The feedwater (water 230°C; 446°F; 6,5MPa) is pumped into the steam generator through the feedwater inlet. The feedwater (secondary circuit) is heated from ~230°C 446°F to the boiling point of that fluid (280°C; 536°F; 6,5MPa). Feedwater is then evaporated and the pressurized steam (saturated steam 280°C; 536°F; 6,5 MPa) leaves the steam generator through steam outlet and continues to the steam turbine.

hII, inlet = 991 kJ/kg

=> ΔhII = 1789 kJ/kg

hII, outlet = 2780 kJ/kg

Balance of the steam generator

Since the difference in specific enthalpies is less for primary coolant than for feedwater, it is obvious that the amount of primary coolant will be higher than 1kg. To produce of 1 kg of saturated steam from feedwater, about 1789/206 x 1 kg =  8.68 kg of primary coolant is required.

Rankine Cycle - Ts Diagram

Rankine Cycle – Ts Diagram

Isobaric heat addition (in a heat exchanger – boiler) – In this phase (between state 2 and state 3) there is a constant-pressure heat transfer to the liquid condensate from an external source, since the chamber is open to flow in and out.  The feedwater (secondary circuit) is heated from to the boiling point (2 → 3a) of that fluid and then evaporated in the boiler (3a → 3). The net heat added is given by Qadd = H3 - H2

From Turbine Valves to Condenser – Expansion

Rankine Cycle - Ts diagram

Rankine cycle – Ts diagram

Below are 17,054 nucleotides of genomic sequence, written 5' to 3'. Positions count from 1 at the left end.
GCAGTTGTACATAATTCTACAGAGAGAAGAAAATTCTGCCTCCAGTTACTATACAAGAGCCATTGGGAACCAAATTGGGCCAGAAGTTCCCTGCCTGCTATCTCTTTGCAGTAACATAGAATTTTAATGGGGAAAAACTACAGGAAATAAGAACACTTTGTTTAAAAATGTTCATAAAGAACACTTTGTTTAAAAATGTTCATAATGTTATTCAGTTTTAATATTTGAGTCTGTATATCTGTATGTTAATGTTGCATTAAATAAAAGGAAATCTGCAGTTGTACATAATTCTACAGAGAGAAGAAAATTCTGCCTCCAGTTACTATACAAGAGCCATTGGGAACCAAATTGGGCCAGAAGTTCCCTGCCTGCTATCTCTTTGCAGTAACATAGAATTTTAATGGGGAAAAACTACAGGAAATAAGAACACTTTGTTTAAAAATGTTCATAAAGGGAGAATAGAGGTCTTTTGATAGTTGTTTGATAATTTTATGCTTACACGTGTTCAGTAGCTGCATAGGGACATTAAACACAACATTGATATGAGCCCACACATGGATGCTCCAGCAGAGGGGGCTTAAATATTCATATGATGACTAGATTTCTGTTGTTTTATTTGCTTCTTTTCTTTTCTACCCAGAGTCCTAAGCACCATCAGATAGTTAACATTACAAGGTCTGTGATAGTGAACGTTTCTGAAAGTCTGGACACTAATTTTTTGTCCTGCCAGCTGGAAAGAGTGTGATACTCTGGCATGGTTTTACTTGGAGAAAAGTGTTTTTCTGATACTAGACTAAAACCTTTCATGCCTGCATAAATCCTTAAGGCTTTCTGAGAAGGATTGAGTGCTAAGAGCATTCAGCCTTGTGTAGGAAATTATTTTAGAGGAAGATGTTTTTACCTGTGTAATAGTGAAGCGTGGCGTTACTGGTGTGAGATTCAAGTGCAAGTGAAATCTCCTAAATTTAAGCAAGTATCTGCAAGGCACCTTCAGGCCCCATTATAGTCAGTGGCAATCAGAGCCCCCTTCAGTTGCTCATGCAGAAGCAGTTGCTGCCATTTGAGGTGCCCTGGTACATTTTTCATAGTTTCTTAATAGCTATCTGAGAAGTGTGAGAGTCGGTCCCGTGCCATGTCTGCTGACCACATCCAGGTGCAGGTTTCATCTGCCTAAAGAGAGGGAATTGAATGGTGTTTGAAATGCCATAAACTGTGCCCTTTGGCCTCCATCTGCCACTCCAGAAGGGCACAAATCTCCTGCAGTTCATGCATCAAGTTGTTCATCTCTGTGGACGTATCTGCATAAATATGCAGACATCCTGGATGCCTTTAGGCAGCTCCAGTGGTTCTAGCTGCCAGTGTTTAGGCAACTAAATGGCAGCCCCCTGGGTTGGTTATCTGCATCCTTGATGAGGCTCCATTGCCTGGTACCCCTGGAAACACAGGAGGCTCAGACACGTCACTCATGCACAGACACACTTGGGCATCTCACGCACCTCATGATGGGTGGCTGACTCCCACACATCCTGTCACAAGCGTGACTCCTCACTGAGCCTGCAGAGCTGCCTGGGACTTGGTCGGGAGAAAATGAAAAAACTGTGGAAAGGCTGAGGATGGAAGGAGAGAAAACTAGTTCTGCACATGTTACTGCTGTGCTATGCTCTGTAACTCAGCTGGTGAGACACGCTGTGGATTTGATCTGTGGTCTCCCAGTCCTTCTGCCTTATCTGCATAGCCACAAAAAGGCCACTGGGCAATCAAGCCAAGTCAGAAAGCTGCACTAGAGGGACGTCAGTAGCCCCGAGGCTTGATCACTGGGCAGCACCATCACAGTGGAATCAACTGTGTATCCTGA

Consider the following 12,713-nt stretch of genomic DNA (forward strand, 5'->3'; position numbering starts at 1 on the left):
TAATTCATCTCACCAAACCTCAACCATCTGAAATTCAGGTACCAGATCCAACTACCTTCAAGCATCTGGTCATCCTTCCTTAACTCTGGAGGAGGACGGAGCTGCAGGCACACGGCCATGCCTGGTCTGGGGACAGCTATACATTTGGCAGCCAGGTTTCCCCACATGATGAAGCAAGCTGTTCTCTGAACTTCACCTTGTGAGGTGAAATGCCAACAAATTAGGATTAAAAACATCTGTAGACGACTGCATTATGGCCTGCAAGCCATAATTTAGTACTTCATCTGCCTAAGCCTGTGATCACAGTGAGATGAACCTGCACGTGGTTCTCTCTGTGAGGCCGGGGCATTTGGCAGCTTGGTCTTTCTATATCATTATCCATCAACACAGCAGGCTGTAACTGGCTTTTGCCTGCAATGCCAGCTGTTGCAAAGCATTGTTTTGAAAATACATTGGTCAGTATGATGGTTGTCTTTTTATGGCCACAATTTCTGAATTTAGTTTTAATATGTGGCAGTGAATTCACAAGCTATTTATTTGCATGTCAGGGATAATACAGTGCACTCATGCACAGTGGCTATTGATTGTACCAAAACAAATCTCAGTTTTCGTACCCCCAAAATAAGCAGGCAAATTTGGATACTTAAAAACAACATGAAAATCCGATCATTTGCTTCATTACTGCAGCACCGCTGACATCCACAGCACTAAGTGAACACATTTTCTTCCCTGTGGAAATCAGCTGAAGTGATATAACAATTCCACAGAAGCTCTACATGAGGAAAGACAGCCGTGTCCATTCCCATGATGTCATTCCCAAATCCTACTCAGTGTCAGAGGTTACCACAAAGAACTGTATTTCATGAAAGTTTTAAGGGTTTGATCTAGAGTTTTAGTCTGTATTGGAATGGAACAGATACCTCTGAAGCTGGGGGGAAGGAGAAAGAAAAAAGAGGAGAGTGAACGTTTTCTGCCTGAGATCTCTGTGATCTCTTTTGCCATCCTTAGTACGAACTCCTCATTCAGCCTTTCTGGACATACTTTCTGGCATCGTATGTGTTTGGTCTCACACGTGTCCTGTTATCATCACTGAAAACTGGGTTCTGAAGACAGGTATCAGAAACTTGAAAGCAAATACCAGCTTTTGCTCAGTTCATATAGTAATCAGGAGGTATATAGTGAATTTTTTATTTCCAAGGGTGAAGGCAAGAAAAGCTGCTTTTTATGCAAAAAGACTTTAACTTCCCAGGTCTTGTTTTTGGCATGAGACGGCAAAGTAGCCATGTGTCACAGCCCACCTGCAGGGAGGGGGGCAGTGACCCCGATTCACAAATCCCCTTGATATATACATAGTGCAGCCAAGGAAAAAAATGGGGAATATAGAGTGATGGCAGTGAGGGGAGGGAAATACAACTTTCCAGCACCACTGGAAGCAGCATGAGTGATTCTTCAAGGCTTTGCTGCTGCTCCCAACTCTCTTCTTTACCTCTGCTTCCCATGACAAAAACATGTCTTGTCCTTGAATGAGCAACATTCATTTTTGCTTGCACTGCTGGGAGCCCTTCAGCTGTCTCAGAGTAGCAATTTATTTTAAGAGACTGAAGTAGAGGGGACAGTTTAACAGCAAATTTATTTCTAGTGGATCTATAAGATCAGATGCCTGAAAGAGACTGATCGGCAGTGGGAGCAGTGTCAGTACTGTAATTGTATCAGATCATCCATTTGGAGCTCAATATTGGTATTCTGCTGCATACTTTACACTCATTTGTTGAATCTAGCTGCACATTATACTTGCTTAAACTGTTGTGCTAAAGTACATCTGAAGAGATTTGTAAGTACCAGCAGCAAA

Typically most of nuclear power plants operates multi-stage condensing steam turbines. In these turbines the high-pressure stage receives steam (this steam is nearly saturated steam – x = 0.995 – point C at the figure; 6 MPa; 275.6°C) from a steam generator and exhaust it to moisture separator-reheater (MSR – point D). The steam must be reheated in order to avoid damages that could be caused to blades of steam turbine by low quality steam. High content of water droplets can cause the rapid impingement and erosion of the blades which occurs when condensed water is blasted onto the blades. To prevent this, condensate drains are installed in the steam piping leading to the turbine.

Source: TVO – Olkiluoto 3 NPP www.tvo.fi/uploads/julkaisut/tiedostot/ydinvoimalayks_OL3_ENG.pdf

Source: TVO – Olkiluoto 3 NPP www.tvo.fi/uploads/julkaisut/tiedostot/ydinvoimalayks_OL3_ENG.pdf

The moisture-free steam is superheated by extraction steam from the high-pressure stage of turbine and by steam directly from the main steam lines. The heating steam is condensed in the tubes and is drained to the feedwater system.

The reheater heats the steam (point D) and then the steam is directed to the low-pressure stage of steam turbine, where expands (point E to F). The exhausted steam then condenses in the condenser and it is at a pressure well below atmospheric (absolute pressure of 0.008 MPa), and is in a partially condensed state (point F), typically of a quality near 90%. High pressure and low pressure stages of the turbine are usually on the same shaft to drive a common generator, but they have separate cases. The main generator produces electrical power, which is supplied to the electrical grid.

Wet Steam Turbine - Expansion